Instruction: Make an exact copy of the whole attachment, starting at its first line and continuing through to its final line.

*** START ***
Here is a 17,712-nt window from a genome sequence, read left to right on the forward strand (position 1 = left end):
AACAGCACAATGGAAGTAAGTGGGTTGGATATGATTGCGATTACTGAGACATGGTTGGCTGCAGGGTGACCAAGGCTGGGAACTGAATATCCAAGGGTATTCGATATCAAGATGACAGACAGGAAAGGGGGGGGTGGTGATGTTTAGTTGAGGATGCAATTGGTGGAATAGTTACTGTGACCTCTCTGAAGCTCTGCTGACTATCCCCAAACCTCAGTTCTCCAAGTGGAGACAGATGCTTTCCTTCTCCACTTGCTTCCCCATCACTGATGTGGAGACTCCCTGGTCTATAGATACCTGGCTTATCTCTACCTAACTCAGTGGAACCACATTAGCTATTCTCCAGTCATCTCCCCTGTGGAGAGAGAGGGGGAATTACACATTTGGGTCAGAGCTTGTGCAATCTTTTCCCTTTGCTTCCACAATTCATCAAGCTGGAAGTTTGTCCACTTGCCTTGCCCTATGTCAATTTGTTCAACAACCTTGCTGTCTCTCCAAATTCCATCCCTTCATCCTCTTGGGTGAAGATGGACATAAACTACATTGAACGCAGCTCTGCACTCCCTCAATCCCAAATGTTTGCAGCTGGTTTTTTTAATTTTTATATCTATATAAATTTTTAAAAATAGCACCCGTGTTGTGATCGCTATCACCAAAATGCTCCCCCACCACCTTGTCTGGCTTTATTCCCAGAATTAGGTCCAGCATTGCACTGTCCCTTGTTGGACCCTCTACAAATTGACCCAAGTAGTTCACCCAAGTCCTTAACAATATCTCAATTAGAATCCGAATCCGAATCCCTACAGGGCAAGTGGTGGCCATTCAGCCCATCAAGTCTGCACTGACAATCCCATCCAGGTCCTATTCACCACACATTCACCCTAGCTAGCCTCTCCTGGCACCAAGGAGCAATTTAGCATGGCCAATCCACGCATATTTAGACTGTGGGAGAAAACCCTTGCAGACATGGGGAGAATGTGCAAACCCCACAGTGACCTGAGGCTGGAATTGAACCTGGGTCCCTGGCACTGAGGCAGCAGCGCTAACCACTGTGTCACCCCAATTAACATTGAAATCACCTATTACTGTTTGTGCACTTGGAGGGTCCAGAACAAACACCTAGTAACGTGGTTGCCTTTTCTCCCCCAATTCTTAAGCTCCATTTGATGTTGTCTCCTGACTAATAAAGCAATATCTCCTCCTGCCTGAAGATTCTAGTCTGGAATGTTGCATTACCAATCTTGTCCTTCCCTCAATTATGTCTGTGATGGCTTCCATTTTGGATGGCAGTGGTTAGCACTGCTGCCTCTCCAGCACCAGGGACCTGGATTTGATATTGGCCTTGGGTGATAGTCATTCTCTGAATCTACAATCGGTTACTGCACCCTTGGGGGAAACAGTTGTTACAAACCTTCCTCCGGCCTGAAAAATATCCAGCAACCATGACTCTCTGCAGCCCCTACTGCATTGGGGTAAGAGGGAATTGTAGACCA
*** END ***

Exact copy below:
Here is a 17,712-nt window from a genome sequence, read left to right on the forward strand (position 1 = left end):
AACAGCACAATGGAAGTAAGTGGGTTGGATATGATTGCGATTACTGAGACATGGTTGGCTGCAGGGTGACCAAGGCTGGGAACTGAATATCCAAGGGTATTCGATATCAAGATGACAGACAGGAAAGGGGGGGGTGGTGATGTTTAGTTGAGGATGCAATTGGTGGAATAGTTACTGTGACCTCTCTGAAGCTCTGCTGACTATCCCCAAACCTCAGTTCTCCAAGTGGAGACAGATGCTTTCCTTCTCCACTTGCTTCCCCATCACTGATGTGGAGACTCCCTGGTCTATAGATACCTGGCTTATCTCTACCTAACTCAGTGGAACCACATTAGCTATTCTCCAGTCATCTCCCCTGTGGAGAGAGAGGGGGAATTACACATTTGGGTCAGAGCTTGTGCAATCTTTTCCCTTTGCTTCCACAATTCATCAAGCTGGAAGTTTGTCCACTTGCCTTGCCCTATGTCAATTTGTTCAACAACCTTGCTGTCTCTCCAAATTCCATCCCTTCATCCTCTTGGGTGAAGATGGACATAAACTACATTGAACGCAGCTCTGCACTCCCTCAATCCCAAATGTTTGCAGCTGGTTTTTTTAATTTTTATATCTATATAAATTTTTAAAAATAGCACCCGTGTTGTGATCGCTATCACCAAAATGCTCCCCCACCACCTTGTCTGGCTTTATTCCCAGAATTAGGTCCAGCATTGCACTGTCCCTTGTTGGACCCTCTACAAATTGACCCAAGTAGTTCACCCAAGTCCTTAACAATATCTCAATTAGAATCCGAATCCGAATCCCTACAGGGCAAGTGGTGGCCATTCAGCCCATCAAGTCTGCACTGACAATCCCATCCAGGTCCTATTCACCACACATTCACCCTAGCTAGCCTCTCCTGGCACCAAGGAGCAATTTAGCATGGCCAATCCACGCATATTTAGACTGTGGGAGAAAACCCTTGCAGACATGGGGAGAATGTGCAAACCCCACAGTGACCTGAGGCTGGAATTGAACCTGGGTCCCTGGCACTGAGGCAGCAGCGCTAACCACTGTGTCACCCCAATTAACATTGAAATCACCTATTACTGTTTGTGCACTTGGAGGGTCCAGAACAAACACCTAGTAACGTGGTTGCCTTTTCTCCCCCAATTCTTAAGCTCCATTTGATGTTGTCTCCTGACTAATAAAGCAATATCTCCTCCTGCCTGAAGATTCTAGTCTGGAATGTTGCATTACCAATCTTGTCCTTCCCTCAATTATGTCTGTGATGGCTTCCATTTTGGATGGCAGTGGTTAGCACTGCTGCCTCTCCAGCACCAGGGACCTGGATTTGATATTGGCCTTGGGTGATAGTCATTCTCTGAATCTACAATCGGTTACTGCACCCTTGGGGGAAACAGTTGTTACAAACCTTCCTCCGGCCTGAAAAATATCCAGCAACCATGACTCTCTGCAGCCCCTACTGCATTGGGGTAAGAGGGAATTGTAGACCA